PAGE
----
The last time the U.S. came critically close to defaulting on its debt, a Democratic president and Republican House Speaker signed a deal that would increase the country’s borrowing limit and curb some of the growth in federal spending over the next few years. The deal averted a default, but already prevented a gradual recovery from the Great Recession.
Debt deal signed by President Biden and Chairman Kevin McCarthy basically agreed Less restrictive than President Barack Obama and Speaker of the House John Boehner cut in 2011, only two years of spending cuts and caps are at the center. The economy is in a much better position to absorb these cuts. As a result, economists say the deal is unlikely to do the lasting damage to the economic recovery that was caused by the 2011 debt ceiling deal, and paradoxically, the newfound spending restraint will do it. He says it might even help.
Ben Harris, a former deputy Treasury secretary in charge of economic policy who resigned earlier this year, said: “For months I have been worried about the big economic impact of the negotiations, but the macro impact is at best negligible. It’s like,” he said.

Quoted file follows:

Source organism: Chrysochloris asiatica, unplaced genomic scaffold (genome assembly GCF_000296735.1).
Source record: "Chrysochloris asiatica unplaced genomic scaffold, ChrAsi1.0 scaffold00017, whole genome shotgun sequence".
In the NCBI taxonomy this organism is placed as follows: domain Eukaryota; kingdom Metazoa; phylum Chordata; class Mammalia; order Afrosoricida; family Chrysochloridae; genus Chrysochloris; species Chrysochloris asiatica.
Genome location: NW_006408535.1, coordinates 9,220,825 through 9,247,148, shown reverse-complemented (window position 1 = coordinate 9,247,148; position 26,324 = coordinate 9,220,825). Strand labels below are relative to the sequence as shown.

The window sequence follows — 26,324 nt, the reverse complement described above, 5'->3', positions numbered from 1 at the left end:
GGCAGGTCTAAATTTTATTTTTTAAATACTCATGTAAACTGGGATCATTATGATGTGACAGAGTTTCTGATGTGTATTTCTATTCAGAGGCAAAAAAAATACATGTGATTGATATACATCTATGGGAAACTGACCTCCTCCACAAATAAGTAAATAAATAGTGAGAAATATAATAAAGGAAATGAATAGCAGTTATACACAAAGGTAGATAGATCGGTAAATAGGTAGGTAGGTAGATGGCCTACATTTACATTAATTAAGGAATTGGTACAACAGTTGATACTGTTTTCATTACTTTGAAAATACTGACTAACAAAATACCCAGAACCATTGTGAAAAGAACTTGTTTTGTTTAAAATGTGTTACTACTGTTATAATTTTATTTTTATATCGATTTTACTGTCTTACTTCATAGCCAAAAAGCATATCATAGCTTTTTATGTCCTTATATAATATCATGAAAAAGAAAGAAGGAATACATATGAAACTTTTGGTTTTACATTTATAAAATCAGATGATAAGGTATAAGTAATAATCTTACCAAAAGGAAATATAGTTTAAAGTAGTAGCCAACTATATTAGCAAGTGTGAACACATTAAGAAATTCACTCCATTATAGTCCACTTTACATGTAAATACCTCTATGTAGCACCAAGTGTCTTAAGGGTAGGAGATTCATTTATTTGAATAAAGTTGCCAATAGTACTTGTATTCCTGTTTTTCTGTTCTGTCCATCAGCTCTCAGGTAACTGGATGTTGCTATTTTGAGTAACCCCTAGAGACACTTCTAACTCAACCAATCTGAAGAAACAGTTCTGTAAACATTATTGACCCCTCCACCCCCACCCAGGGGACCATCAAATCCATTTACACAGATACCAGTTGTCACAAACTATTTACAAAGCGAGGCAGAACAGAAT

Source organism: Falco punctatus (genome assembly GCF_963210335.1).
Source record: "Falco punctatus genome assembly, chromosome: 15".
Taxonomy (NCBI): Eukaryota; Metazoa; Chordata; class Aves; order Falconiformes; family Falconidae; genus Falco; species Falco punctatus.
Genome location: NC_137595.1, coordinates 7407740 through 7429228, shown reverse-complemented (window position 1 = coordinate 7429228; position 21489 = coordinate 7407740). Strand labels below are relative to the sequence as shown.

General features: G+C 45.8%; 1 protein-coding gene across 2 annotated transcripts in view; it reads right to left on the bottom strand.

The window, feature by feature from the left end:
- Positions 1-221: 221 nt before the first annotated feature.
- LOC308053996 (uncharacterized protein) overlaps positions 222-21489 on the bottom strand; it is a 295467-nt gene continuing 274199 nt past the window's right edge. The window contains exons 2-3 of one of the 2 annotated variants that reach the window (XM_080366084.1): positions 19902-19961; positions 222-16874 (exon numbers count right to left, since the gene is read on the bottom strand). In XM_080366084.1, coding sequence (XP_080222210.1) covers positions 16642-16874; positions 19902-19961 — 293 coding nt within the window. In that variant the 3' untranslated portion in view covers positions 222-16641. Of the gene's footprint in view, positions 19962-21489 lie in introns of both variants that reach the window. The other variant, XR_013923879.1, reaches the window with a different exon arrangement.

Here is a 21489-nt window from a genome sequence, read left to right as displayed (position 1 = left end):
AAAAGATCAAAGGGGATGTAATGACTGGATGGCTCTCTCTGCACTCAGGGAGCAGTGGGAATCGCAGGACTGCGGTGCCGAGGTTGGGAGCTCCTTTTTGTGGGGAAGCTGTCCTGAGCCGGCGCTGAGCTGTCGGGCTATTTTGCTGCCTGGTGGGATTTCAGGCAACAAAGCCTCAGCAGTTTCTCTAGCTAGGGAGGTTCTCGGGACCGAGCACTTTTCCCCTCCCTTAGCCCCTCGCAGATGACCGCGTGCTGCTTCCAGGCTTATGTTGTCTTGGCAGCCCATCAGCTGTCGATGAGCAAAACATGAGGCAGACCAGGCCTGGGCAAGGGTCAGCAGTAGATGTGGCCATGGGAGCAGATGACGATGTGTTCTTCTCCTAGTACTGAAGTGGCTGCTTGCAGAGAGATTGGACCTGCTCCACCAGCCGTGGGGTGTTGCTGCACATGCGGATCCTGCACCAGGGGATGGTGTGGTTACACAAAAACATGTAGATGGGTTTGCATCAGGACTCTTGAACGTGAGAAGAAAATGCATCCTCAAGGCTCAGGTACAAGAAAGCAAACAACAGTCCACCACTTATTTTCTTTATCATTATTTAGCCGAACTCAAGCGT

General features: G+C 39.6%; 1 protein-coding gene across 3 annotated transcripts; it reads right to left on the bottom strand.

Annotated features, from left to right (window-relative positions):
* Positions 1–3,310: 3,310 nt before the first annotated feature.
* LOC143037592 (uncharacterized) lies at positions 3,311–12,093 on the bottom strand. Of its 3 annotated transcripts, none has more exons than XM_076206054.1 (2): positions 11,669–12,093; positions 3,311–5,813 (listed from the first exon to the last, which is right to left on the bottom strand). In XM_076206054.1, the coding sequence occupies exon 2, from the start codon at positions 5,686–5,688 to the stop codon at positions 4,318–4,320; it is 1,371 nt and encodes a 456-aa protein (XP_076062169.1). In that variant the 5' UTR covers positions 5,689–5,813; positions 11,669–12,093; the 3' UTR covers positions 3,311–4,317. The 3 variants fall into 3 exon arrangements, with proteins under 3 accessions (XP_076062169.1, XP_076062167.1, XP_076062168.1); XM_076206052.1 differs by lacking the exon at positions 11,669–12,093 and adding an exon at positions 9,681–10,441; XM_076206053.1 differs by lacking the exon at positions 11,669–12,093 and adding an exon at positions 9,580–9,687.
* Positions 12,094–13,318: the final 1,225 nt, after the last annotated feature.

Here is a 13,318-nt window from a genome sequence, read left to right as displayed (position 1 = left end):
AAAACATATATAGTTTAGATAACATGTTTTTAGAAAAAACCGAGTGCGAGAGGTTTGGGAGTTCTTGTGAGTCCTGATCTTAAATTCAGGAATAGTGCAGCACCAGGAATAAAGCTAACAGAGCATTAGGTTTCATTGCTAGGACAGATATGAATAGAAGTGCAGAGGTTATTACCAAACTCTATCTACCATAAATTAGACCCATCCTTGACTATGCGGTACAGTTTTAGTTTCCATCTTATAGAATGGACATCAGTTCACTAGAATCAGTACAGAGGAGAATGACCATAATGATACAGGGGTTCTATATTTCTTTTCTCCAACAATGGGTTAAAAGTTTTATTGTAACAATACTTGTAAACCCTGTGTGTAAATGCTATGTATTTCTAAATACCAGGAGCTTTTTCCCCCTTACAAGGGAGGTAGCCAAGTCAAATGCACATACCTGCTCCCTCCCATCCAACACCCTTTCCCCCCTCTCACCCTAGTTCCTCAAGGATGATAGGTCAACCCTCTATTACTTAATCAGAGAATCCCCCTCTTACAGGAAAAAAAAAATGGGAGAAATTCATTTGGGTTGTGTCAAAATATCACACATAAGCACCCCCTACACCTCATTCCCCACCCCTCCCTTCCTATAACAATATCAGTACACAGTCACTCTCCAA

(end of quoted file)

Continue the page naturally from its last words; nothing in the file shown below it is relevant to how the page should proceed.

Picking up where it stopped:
“The most important impact is the stability that accompanies the deal,” Harris said. “Markets can function if they know a catastrophic debt ceiling crisis is not imminent.”
Biden said earlier this month that he was confident any deal would not cause an economic slowdown. That’s partly because, despite pandemic support spending expiring and total federal spending declining from rising levels of COVID-19, sustained growth over the past two years pushed last year’s annual budget deficit to 1.5%. This is because it contributed to saving $700 billion.
At a press conference at the G7 summit in Japan earlier this month, when asked if spending cuts under the budget deal would cause a recession, Mr Biden said: I know they don’t. In fact, the fact that he could cut government spending by $1.7 trillion did not cause a recession. That led to growth. “
A deal in principle still needs to pass the House and Senate. it faces the opposite From the most liberal and conservative legislators. This goes far beyond spending limits and includes new labor requirements for food stamps and other government aid, as well as efforts to expedite permitting for some energy projects.